Bill 45: Some Pros, Mostly Cons

Bill 45 was proposed by the Ontario Liberal government and received royal assent on May 28, 2015. It includes three subsections but the most relevant is the introduction of the Electronic Cigarettes Act 2015 (henceforth known as ECA). This act will have a negative impact on the use of e-cigarettes and vaporizers in Ontario by essentially treating them the same as tobacco products.

Currently, there are no laws restricting the sale and use of these devices. The culture in Toronto has evolved in such a way that vape shops are also vape lounges. Customers can walk in and test e-juice before making a purchase, or sit on a couch and vape their own devices freely. The former has been an important component for first-time buyers who may not have any idea what sort of flavours they like. This practice has made vaping seem less intimidating to newcomers, who can try the activity of vaping before even making a purchase. The ECA will make this practice illegal, among other things, and will probably lessen the likelihood of a smoker becoming a vaper.

Here is a breakdown of the ECA and its real world effects:

“No person shall sell or supply an electronic cigarette to a person who is less than 19 years old.”
It is standard practice for vape shops to refuse sales to minors. To solidify this into law is an excellent idea as young people should not be addicted to nicotine.

“No person shall, in any place where electronic cigarettes are sold or offered for sale, display or permit the display of electronic cigarettes in any manner that would permit a consumer to view or handle an electronic cigarette before purchasing it.”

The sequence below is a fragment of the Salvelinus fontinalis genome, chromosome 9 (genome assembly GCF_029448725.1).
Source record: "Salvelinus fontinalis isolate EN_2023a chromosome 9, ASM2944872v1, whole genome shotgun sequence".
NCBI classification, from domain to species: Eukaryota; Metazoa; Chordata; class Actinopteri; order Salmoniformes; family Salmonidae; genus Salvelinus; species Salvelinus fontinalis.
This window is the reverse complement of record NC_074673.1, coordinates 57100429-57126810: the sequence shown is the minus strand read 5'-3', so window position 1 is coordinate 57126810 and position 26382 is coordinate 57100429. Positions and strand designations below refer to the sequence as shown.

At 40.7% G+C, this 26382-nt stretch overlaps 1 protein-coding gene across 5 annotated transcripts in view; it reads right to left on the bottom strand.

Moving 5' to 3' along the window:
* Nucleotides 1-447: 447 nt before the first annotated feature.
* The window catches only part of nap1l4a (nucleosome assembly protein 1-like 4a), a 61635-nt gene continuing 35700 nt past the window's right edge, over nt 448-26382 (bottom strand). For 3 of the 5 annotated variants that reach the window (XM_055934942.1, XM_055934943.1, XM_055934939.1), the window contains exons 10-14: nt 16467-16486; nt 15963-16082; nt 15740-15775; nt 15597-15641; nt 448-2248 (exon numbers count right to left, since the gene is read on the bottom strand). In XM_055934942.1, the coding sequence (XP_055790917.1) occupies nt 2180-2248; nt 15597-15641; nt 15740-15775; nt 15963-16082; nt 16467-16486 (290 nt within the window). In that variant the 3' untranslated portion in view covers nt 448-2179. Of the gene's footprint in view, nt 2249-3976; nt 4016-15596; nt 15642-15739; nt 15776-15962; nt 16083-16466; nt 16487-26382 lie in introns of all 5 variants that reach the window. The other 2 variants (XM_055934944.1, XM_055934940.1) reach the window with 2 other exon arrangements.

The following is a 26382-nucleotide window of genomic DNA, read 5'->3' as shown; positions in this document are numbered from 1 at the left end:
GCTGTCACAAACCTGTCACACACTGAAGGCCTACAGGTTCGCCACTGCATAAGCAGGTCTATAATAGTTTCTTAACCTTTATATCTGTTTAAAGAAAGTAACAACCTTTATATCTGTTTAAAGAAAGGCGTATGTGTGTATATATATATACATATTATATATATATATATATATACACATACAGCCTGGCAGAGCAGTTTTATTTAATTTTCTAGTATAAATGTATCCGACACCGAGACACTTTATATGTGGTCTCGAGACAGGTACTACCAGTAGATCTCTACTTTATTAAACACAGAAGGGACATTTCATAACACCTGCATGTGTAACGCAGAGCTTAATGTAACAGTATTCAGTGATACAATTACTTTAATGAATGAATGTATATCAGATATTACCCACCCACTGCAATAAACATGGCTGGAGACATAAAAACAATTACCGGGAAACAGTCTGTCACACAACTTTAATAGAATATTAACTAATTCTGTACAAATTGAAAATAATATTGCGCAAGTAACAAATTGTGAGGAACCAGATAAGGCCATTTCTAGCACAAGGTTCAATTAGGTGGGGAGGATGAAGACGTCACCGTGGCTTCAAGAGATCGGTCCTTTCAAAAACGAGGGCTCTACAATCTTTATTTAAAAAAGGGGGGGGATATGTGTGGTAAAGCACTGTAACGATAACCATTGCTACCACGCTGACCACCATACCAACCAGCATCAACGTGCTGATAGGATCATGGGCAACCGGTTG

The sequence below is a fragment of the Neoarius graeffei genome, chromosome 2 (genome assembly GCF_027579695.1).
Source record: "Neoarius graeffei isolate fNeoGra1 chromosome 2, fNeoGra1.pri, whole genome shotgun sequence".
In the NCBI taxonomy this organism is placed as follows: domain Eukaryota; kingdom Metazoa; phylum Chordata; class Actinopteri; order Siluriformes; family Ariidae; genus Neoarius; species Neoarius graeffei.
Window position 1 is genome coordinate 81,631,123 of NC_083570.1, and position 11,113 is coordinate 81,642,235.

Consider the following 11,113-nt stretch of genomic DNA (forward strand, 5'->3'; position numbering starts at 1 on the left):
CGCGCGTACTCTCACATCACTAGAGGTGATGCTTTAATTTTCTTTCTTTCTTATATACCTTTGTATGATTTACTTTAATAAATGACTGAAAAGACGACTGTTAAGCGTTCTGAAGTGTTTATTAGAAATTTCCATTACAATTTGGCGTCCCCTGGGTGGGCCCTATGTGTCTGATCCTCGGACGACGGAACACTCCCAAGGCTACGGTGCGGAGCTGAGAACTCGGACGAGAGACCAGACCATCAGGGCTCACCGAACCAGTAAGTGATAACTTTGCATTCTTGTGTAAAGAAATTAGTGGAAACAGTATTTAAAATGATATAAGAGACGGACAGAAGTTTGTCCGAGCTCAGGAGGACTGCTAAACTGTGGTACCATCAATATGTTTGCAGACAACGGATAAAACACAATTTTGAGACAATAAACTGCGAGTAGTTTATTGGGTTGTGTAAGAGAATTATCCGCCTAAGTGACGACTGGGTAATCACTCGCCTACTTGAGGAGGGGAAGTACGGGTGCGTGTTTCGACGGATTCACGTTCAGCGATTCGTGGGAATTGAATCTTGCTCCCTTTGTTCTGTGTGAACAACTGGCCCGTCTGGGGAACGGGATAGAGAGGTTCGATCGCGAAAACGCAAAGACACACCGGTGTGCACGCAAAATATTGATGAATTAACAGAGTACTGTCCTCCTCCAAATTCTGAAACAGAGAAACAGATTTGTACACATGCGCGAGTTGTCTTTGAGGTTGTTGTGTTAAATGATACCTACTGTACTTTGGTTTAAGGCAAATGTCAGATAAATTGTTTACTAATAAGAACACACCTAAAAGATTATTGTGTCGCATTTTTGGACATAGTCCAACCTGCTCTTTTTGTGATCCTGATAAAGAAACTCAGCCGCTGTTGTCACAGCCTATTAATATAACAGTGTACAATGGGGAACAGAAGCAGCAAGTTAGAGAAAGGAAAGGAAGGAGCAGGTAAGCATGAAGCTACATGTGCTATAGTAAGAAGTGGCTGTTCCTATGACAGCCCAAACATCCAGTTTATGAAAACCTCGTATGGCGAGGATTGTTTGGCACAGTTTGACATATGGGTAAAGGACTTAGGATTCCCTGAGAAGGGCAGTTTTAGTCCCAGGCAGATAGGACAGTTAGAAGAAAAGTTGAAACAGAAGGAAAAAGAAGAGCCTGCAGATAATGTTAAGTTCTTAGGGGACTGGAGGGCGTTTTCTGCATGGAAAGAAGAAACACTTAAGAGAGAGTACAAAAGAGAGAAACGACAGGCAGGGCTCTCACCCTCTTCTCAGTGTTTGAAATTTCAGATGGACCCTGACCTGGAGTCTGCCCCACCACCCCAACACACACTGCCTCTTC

What this means is that vape shops cannot display any equipment; all vaporizers and e-cigarettes must be hidden and cannot be tried before making a purchase. This also means that a vape shop employee cannot show customers how to use the device or troubleshoot any problems that arise. They can’t answer questions or provide any real customer service.

“No person shall promote electronic cigarettes,”
This clause bans advertising, special sales, or in-store promotions.

Essentially the ECA will turn the current, inviting experience of vaping into a clandestine affair. Imagine walking into a shop where nothing is displayed and nobody can talk to you about their products. You have to know what you’re going to purchase without seeing or trying it, and without knowing whether you will like the flavours chosen. Shops won’t even be able to provide a list of flavours or prices (AKA a “menu”). This legislation will turn vaping into an underground, elitist club rife with misinformation and an inability to communicate freely. And the worst part is that inspectors can fine individuals who contravene the ECA up to $100,000 if they so choose.

There are ongoing debates about the nature of vaping, and how it should be viewed/policed by the government. All parties agree there needs to be some regulations, but those enacted by the ECA are undoubtedly overly strict. Vaping is a $3 billion industry in the U.S, and is also very strong in Canada. How many independent shops will have to close their doors because they cannot provide adequate customer service? The ECA will mean the death of small business in this industry.

I invite you to sign the petition on to call for realistic regulations regarding vaping in Ontario.


One response to “Bill 45: Some Pros, Mostly Cons

  1. Pingback: An Update on Bill 45 | Just Vapin'·

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